China's Tiangong-1 crashes down over the Pacific as predicted

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Tiangong-1
A model of the Tiangong-1 space lab module (L), the Shenzhou-9 manned spacecraft (R) and three Chinese astronauts is displayed during a news conference at Jiuquan Satellite Launch Center, in Gansu province, China June 15, 2012. Reuters/Jason Lee/File Photo

Chinese space authorities have confirmed that a space station re-entered Earth's atmosphere and has burnt up over the middle of the South Pacific on Monday. Tiangong-1, also known as the "Heavenly Palace," was expected to make an uncontrolled re-entry to Earth this month.

Aerospace Corporation’s Dr Roger C Thompson has confirmed the reports of Tiangong-1 hitting the atmosphere above the South Pacific. Thompson has been monitoring the space station.

Re-entry, he said, took place 14 minutes before the Aerospace Corporation thought it would. The organisation was reportedly pleased with the prediction given the four-hour window in which the re-entry could occur. China had said it would happen late last year, but it was delayed.

The United States Air Force 18th Space Control Squadron had reportedly tracked the space station in its re-entry over the South Pacific. A statement confirms the re-entry in coordination with counterparts in Australia, Britain, France, Canada, Germany, Italy, Japan and South Korea.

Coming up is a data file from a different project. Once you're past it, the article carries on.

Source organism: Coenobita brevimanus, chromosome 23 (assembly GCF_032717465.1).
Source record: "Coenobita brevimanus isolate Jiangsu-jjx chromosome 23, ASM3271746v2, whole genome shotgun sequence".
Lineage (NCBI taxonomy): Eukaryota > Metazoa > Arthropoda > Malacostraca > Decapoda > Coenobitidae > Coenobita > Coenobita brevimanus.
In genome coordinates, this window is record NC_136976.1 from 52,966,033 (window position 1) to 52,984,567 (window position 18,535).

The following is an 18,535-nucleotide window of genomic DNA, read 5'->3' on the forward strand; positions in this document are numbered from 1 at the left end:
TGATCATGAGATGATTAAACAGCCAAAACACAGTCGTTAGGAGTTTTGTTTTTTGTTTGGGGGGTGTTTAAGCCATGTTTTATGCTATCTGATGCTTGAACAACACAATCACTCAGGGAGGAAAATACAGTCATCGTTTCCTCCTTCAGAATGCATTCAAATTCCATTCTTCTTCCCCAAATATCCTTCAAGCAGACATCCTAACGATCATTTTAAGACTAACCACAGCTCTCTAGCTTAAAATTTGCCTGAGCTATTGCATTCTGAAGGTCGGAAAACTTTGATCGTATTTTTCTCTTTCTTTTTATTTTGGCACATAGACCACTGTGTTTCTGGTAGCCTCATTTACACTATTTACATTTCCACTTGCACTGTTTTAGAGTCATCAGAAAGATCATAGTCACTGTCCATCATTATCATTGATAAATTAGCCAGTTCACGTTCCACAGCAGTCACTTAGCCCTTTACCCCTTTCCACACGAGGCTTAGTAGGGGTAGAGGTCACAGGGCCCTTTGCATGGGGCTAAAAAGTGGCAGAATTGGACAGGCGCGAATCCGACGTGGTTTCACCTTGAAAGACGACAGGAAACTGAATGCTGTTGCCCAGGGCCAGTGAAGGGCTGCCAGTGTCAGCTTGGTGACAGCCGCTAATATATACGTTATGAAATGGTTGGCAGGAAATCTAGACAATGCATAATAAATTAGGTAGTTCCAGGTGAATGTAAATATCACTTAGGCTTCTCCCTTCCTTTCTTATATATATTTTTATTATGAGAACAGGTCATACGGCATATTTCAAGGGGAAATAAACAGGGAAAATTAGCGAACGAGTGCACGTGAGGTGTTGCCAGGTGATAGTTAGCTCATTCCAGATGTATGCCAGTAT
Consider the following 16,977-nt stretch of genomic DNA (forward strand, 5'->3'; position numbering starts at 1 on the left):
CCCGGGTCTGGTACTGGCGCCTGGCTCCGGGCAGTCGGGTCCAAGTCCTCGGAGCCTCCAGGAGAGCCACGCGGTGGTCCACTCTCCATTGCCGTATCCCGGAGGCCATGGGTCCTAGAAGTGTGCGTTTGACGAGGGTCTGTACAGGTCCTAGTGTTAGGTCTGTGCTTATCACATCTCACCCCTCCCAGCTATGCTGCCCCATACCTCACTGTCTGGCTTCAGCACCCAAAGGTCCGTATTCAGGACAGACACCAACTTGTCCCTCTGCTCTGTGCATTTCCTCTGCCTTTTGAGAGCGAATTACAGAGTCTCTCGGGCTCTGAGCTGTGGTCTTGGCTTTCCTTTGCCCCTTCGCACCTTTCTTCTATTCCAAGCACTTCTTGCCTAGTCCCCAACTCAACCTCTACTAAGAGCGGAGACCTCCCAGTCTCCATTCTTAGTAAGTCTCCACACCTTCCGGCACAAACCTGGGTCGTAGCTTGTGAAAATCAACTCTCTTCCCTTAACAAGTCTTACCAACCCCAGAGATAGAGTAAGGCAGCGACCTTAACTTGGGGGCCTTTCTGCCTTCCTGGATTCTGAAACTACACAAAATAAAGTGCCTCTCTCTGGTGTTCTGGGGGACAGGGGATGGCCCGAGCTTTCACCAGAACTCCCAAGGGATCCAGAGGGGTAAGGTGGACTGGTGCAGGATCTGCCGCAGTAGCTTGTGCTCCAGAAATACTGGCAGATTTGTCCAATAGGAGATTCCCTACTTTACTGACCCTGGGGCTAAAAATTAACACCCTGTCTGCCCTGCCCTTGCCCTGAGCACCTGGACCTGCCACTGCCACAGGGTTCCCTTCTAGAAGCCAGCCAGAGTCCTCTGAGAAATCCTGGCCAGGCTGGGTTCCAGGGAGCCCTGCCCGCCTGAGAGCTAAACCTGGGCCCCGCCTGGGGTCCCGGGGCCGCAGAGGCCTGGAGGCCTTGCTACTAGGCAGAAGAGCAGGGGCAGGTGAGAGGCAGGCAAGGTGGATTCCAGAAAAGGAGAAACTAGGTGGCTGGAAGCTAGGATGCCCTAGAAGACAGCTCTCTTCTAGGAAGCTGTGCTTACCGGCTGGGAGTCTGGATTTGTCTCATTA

Brad Tucker, an astrophysicist at Australian National University, said that the remnants of the space station appeared to have landed around 100 km (62 miles) northwest of Tahiti. "Most likely the debris is in the ocean, and even if people stumbled over it, it would just look like rubbish in the ocean and be spread over a huge area of thousands of square kilometres,” Reuters reports him as saying.

Beijing has said it is unlikely that large pieces would reach the ground. The odds of space debris hitting a person is said to be less than one in 1 trillion. CORDS experts’ advice is that it is best not to touch any space debris.

Tiangong-1 is China’s first space station. It was launched aboard a Long March 2F/G rocket from the Jiuquan Satellite Launch Center on September 30, 2011. It was designed to be a manned lab and a demonstration for the larger Tiangong station.

China’s original plan for Tiangong-1’s reentry into Earth’s atmosphere was to control its descent using thruster burn. China reported to the United Nations in March 2016 that telemetry services with the space station had “ceased functioning.”

Based on The Aerospace Corporation’s analyses, Tiangong-1 is now on a decaying orbit. The Aerospace Corporation’s Center for Orbital and Debris Reentry Studies (CORDS) closely monitors Tiangong-1’s re-entry. The CORDS particularly looks into Aerospace’s research and technology applications in space collision avoidance, debris and re-entry breakup.